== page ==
Sunday, February 28, 2010

NPR uncovers the failure universities to offer rape victims justice and protection

As I drove home Friday, NPR reported on the horrific inability of American universities to deal with sexual assaults on campus.
Margaux's story is fairly typical for the many women who are sexually assaulted on college campuses. And what's also common is the failure of even the best-intentioned colleges and universities to investigate a criminal matter like rape — and then punish it.

NPR's investigative team collaborated with journalists at the Center for Public Integrity to examine why colleges and universities fail to protect women from assault. The investigation found that even when a man has been found responsible for a sexual assault, he's rarely expelled. And women haven't been able to count on help from the government oversight agency, either.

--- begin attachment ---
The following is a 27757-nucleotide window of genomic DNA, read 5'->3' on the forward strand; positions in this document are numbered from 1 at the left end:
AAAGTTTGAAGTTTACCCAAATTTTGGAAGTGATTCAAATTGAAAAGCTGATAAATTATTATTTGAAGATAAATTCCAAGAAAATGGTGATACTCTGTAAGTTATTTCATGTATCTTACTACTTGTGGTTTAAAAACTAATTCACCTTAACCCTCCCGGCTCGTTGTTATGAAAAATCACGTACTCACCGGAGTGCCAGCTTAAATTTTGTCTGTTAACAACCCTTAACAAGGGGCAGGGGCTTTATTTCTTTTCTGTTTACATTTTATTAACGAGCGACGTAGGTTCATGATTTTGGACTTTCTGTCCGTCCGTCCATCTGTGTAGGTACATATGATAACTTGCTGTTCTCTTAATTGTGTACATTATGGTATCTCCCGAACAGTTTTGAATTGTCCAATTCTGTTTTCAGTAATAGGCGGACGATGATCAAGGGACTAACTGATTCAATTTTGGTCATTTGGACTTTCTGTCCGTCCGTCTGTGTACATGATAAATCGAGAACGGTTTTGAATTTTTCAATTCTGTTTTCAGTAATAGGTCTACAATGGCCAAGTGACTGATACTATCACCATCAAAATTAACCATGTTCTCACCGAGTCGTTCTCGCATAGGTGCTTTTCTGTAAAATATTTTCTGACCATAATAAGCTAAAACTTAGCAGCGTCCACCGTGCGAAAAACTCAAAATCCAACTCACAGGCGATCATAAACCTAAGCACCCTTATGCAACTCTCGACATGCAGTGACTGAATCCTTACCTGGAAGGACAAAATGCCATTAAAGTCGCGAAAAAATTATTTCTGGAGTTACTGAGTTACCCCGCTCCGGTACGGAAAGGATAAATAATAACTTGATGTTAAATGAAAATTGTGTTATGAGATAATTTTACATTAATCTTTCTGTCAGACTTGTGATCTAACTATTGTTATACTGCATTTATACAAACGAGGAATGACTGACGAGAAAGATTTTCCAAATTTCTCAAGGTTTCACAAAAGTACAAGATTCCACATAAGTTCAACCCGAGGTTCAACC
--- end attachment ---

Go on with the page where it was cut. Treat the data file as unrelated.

Even worse, in Margaux's case there seems to be plenty of evidence (the rapist confessed in a school hearing!) but the police refuse to prosecute. This had me literally shouting at my radio. Why is there a special campus process for dealing with students raping students? Surely this is not the case for homicide or grand larceny? The punishment for a rapist shouldn't be expulsion, as this story suggests, but jail.

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